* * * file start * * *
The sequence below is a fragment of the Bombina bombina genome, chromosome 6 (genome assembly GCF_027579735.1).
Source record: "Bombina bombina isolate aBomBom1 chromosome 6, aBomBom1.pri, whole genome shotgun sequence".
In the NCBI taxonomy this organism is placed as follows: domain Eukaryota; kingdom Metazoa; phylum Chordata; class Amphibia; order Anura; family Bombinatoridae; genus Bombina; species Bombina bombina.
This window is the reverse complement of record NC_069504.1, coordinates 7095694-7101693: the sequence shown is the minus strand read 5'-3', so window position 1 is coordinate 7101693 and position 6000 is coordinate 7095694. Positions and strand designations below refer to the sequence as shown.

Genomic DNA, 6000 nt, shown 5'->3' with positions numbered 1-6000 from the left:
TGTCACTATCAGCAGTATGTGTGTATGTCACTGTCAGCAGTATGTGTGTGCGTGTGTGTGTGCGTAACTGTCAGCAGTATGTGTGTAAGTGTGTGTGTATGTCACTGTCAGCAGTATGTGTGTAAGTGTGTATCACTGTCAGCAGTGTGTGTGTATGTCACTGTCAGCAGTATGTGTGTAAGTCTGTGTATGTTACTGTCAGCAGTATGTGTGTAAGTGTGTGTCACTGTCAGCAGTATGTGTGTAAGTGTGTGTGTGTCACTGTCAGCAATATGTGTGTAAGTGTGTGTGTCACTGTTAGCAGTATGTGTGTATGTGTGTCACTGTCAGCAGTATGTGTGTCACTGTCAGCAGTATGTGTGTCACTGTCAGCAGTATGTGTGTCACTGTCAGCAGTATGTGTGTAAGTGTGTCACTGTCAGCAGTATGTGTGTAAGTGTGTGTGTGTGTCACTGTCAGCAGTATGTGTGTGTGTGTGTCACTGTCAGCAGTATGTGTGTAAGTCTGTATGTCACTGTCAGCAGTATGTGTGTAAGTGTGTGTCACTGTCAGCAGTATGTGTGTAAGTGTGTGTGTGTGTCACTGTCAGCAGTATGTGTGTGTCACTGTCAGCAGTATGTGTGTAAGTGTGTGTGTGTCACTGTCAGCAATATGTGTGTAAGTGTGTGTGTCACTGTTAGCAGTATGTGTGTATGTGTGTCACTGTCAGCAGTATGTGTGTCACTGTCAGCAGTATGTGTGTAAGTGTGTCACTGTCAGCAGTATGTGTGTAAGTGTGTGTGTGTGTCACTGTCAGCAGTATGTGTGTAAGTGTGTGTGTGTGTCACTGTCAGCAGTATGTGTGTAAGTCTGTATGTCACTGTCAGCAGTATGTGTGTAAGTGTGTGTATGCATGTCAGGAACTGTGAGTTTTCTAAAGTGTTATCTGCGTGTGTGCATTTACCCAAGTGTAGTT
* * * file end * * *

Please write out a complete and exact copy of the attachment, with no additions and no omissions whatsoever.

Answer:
The sequence below is a fragment of the Bombina bombina genome, chromosome 6 (genome assembly GCF_027579735.1).
Source record: "Bombina bombina isolate aBomBom1 chromosome 6, aBomBom1.pri, whole genome shotgun sequence".
In the NCBI taxonomy this organism is placed as follows: domain Eukaryota; kingdom Metazoa; phylum Chordata; class Amphibia; order Anura; family Bombinatoridae; genus Bombina; species Bombina bombina.
This window is the reverse complement of record NC_069504.1, coordinates 7095694-7101693: the sequence shown is the minus strand read 5'-3', so window position 1 is coordinate 7101693 and position 6000 is coordinate 7095694. Positions and strand designations below refer to the sequence as shown.

Genomic DNA, 6000 nt, shown 5'->3' with positions numbered 1-6000 from the left:
TGTCACTATCAGCAGTATGTGTGTATGTCACTGTCAGCAGTATGTGTGTGCGTGTGTGTGTGCGTAACTGTCAGCAGTATGTGTGTAAGTGTGTGTGTATGTCACTGTCAGCAGTATGTGTGTAAGTGTGTATCACTGTCAGCAGTGTGTGTGTATGTCACTGTCAGCAGTATGTGTGTAAGTCTGTGTATGTTACTGTCAGCAGTATGTGTGTAAGTGTGTGTCACTGTCAGCAGTATGTGTGTAAGTGTGTGTGTGTCACTGTCAGCAATATGTGTGTAAGTGTGTGTGTCACTGTTAGCAGTATGTGTGTATGTGTGTCACTGTCAGCAGTATGTGTGTCACTGTCAGCAGTATGTGTGTCACTGTCAGCAGTATGTGTGTCACTGTCAGCAGTATGTGTGTAAGTGTGTCACTGTCAGCAGTATGTGTGTAAGTGTGTGTGTGTGTCACTGTCAGCAGTATGTGTGTGTGTGTGTCACTGTCAGCAGTATGTGTGTAAGTCTGTATGTCACTGTCAGCAGTATGTGTGTAAGTGTGTGTCACTGTCAGCAGTATGTGTGTAAGTGTGTGTGTGTGTCACTGTCAGCAGTATGTGTGTGTCACTGTCAGCAGTATGTGTGTAAGTGTGTGTGTGTCACTGTCAGCAATATGTGTGTAAGTGTGTGTGTCACTGTTAGCAGTATGTGTGTATGTGTGTCACTGTCAGCAGTATGTGTGTCACTGTCAGCAGTATGTGTGTAAGTGTGTCACTGTCAGCAGTATGTGTGTAAGTGTGTGTGTGTGTCACTGTCAGCAGTATGTGTGTAAGTGTGTGTGTGTGTCACTGTCAGCAGTATGTGTGTAAGTCTGTATGTCACTGTCAGCAGTATGTGTGTAAGTGTGTGTATGCATGTCAGGAACTGTGAGTTTTCTAAAGTGTTATCTGCGTGTGTGCATTTACCCAAGTGTAGTT